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Among my, rather eclectic, set of history interests is a fascination with modern Russia. Back in my undergraduate days, one of the ‘special papers’ I studied was ‘The Development of the Soviet State, 1917-41’.

Then, during my 35 years teaching in comprehensive schools, I taught Soviet history (1917-91) to GCSE and A-Level for many years; and wrote an A-Level textbook, and then a GCSE one, on ‘Stalin’s Russia’.

Part of my fascination was rooted in the epic scale of the drama, tragedy, achievements, and then disintegration, that characterised the place and period. The other reason for my fascination was the realisation that this turbulent history was far from closed and that much of the modern experience of Russia (the USSR having disintegrated in 1991) could only be understood by recognising the long shadow cast by its history.

I was last in Russia in 2007. In St Petersburg, our guide was young, western-orientated, and optimistic about the eventual direction of travel of the country. It seemed that, despite bumps on the road, a working relationship with the West might yet be salvaged from an increasingly frosty situation. In Moscow, our guide was older, looked back with nostalgia to the apparent certainties and securities of the late-Soviet era, and vividly recalled how ‘gangster capitalism’ had ravaged the post-Soviet nation in the 1990s.

For her, Vladimir Putin (president of the Russian Federation since 2000) was the bringer of order and stability. A few oligarchs tossed into prison after trials of dubious legality (they had it coming, in her view), and the erosion of political liberties, seemed a small price to pay.

Touring a theme park, I came across uniformed members of a paramilitary youth group who were also doing the tour. Somehow, they did not look like scouts or guides out on a trip. I had read about these groups, affiliated to United Russia, the party that backs Putin. And how it was best not to tangle with them. I turned my camera in a different direction. The problem was that this was what most of us did at the time – we looked in a different direction.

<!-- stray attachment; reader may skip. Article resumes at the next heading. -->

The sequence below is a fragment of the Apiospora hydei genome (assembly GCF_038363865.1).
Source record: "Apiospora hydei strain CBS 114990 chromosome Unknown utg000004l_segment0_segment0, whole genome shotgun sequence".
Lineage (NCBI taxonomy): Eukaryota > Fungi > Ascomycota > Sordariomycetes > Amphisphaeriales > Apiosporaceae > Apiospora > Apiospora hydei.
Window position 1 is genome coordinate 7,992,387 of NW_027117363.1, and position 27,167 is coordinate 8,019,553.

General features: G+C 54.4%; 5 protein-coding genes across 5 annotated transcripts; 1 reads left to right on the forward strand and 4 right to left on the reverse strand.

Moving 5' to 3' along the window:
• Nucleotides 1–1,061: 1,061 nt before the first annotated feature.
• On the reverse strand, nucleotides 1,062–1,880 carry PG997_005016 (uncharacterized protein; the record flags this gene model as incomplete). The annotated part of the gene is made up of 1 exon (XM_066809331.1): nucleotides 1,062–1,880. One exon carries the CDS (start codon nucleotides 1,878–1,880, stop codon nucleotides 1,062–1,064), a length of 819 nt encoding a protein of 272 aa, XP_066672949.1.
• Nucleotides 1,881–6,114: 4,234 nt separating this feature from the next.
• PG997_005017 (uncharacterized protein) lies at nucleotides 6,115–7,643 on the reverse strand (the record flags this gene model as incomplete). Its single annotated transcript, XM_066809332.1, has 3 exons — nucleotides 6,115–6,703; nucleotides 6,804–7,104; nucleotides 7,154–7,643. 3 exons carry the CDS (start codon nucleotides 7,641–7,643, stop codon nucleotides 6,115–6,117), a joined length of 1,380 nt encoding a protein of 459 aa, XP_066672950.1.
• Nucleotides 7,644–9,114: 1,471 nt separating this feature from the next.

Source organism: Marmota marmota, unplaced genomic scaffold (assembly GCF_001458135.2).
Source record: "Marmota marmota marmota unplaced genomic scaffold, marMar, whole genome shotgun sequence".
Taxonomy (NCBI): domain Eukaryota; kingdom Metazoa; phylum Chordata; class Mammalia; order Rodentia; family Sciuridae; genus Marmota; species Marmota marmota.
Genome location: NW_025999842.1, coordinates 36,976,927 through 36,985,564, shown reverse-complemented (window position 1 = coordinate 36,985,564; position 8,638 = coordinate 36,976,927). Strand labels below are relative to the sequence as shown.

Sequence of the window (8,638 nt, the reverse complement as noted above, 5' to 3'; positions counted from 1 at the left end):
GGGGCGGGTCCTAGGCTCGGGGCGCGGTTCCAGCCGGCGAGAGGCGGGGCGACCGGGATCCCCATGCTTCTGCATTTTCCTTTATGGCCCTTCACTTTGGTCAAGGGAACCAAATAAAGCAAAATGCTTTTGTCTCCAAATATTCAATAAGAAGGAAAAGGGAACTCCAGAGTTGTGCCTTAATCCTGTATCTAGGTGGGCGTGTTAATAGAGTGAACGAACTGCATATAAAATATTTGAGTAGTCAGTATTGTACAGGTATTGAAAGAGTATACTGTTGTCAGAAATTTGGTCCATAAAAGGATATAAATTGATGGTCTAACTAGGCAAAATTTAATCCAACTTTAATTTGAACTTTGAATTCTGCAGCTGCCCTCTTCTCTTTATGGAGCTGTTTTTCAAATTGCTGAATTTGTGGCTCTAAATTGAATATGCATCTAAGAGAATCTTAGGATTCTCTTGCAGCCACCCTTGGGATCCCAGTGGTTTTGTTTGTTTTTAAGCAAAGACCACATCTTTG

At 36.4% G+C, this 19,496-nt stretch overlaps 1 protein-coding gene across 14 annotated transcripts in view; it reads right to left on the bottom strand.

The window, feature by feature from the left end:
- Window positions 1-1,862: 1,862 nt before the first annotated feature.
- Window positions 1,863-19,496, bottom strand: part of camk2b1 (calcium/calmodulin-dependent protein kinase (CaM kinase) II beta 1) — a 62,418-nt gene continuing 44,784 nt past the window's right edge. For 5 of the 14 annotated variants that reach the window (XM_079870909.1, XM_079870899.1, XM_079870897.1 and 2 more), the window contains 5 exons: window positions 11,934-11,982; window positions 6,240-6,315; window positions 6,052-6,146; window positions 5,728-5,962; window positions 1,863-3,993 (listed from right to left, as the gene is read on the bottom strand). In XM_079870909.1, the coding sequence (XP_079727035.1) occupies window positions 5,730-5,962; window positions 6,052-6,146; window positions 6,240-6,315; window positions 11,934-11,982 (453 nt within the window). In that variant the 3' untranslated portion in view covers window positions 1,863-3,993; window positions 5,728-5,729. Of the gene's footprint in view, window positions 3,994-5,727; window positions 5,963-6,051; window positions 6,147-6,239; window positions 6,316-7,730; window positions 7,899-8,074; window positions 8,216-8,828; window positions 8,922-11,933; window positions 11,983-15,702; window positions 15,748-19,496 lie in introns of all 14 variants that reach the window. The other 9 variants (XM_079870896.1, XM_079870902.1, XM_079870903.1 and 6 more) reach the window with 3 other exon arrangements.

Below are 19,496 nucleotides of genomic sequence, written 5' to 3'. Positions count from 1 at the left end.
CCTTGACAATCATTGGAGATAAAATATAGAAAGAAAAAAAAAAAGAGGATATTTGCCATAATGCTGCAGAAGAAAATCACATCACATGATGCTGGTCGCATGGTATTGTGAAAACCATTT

Since then, I have kept up my study of developments in Russia. With a particular interest in the Stalinist secret police, I eventually wrote a book on the subject and on its legacy. In modern times the successors to the Stalinist security organs have restricted freedoms at home, and secretly encouraged events abroad as varied as the election of Trump and Brexit, which they consider weaken and distract the target states (USA and UK in these cases) and sow disunity in the West. At the same time, money of dubious origins has fed into the UK’s financial system and political funding, earning our capital the nicknames of ‘Londongrad’ and ‘Moscow on Thames.’

That repressive legacy once more seemed all too apparent as I watched the news of the build-up of military forces on the borders of Ukraine. Along with other Russia-watchers, I too have begun to ask: is this for real? Are war clouds gathering over Eastern Europe?

The legacy of history

If you ever conclude that some people in the UK are rather obsessed with the Second World War, then you have clearly not discussed history with a Russian! In the Great Patriotic War of 1941-45 (remember that the USSR was an ally of Nazi Germany from 1939-41) its military losses alone reached at least 8.7 million people, according to a Soviet General Staff Commission in 1990, and have been estimated (including those who died as POWs) as reaching as high as 13.6 million. Soviet civilian losses have been estimated as being as high as 7.7 million.

To give some sense of scale, the total losses (military and civilian) of the UK and USA combined (on all fronts), amounted to 683,000. These latter losses are terrible, but the losses suffered by the citizens of the USSR were on a totally different scale. They were staggeringly high. The USSR lost perhaps as much as 11% of its pre-war population, compared with a British loss of 0.8% and a US loss of 0.4%. In addition, of every 10 German soldiers killed in the Second World War, nine died on the Eastern Front. This is why the Russians think it was them who won the Second World War – assisted by the Western Allies.